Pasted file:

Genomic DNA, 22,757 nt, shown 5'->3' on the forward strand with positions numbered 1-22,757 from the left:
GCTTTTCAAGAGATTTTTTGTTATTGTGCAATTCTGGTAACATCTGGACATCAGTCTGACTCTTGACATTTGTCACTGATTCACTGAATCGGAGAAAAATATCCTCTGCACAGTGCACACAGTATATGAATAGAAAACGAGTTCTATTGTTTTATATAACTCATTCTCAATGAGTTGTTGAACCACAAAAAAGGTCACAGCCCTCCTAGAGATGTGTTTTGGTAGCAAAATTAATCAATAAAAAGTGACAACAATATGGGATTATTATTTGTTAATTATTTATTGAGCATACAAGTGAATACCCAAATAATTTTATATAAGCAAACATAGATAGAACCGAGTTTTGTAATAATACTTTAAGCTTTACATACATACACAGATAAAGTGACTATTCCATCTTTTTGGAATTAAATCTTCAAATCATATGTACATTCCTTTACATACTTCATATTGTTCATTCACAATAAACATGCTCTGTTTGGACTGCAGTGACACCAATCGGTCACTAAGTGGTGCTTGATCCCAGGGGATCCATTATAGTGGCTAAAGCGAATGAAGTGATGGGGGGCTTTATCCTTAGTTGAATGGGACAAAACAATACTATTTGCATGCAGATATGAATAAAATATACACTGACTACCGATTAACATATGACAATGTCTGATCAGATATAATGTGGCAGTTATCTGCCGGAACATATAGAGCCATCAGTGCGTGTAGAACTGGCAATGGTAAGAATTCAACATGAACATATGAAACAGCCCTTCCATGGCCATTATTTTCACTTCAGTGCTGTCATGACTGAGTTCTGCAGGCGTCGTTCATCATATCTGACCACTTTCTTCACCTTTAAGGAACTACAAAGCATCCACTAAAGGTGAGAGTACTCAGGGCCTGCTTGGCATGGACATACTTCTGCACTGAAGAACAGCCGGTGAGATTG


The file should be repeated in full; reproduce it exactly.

Genomic DNA, 22,757 nt, shown 5'->3' on the forward strand with positions numbered 1-22,757 from the left:
GCTTTTCAAGAGATTTTTTGTTATTGTGCAATTCTGGTAACATCTGGACATCAGTCTGACTCTTGACATTTGTCACTGATTCACTGAATCGGAGAAAAATATCCTCTGCACAGTGCACACAGTATATGAATAGAAAACGAGTTCTATTGTTTTATATAACTCATTCTCAATGAGTTGTTGAACCACAAAAAAGGTCACAGCCCTCCTAGAGATGTGTTTTGGTAGCAAAATTAATCAATAAAAAGTGACAACAATATGGGATTATTATTTGTTAATTATTTATTGAGCATACAAGTGAATACCCAAATAATTTTATATAAGCAAACATAGATAGAACCGAGTTTTGTAATAATACTTTAAGCTTTACATACATACACAGATAAAGTGACTATTCCATCTTTTTGGAATTAAATCTTCAAATCATATGTACATTCCTTTACATACTTCATATTGTTCATTCACAATAAACATGCTCTGTTTGGACTGCAGTGACACCAATCGGTCACTAAGTGGTGCTTGATCCCAGGGGATCCATTATAGTGGCTAAAGCGAATGAAGTGATGGGGGGCTTTATCCTTAGTTGAATGGGACAAAACAATACTATTTGCATGCAGATATGAATAAAATATACACTGACTACCGATTAACATATGACAATGTCTGATCAGATATAATGTGGCAGTTATCTGCCGGAACATATAGAGCCATCAGTGCGTGTAGAACTGGCAATGGTAAGAATTCAACATGAACATATGAAACAGCCCTTCCATGGCCATTATTTTCACTTCAGTGCTGTCATGACTGAGTTCTGCAGGCGTCGTTCATCATATCTGACCACTTTCTTCACCTTTAAGGAACTACAAAGCATCCACTAAAGGTGAGAGTACTCAGGGCCTGCTTGGCATGGACATACTTCTGCACTGAAGAACAGCCGGTGAGATTG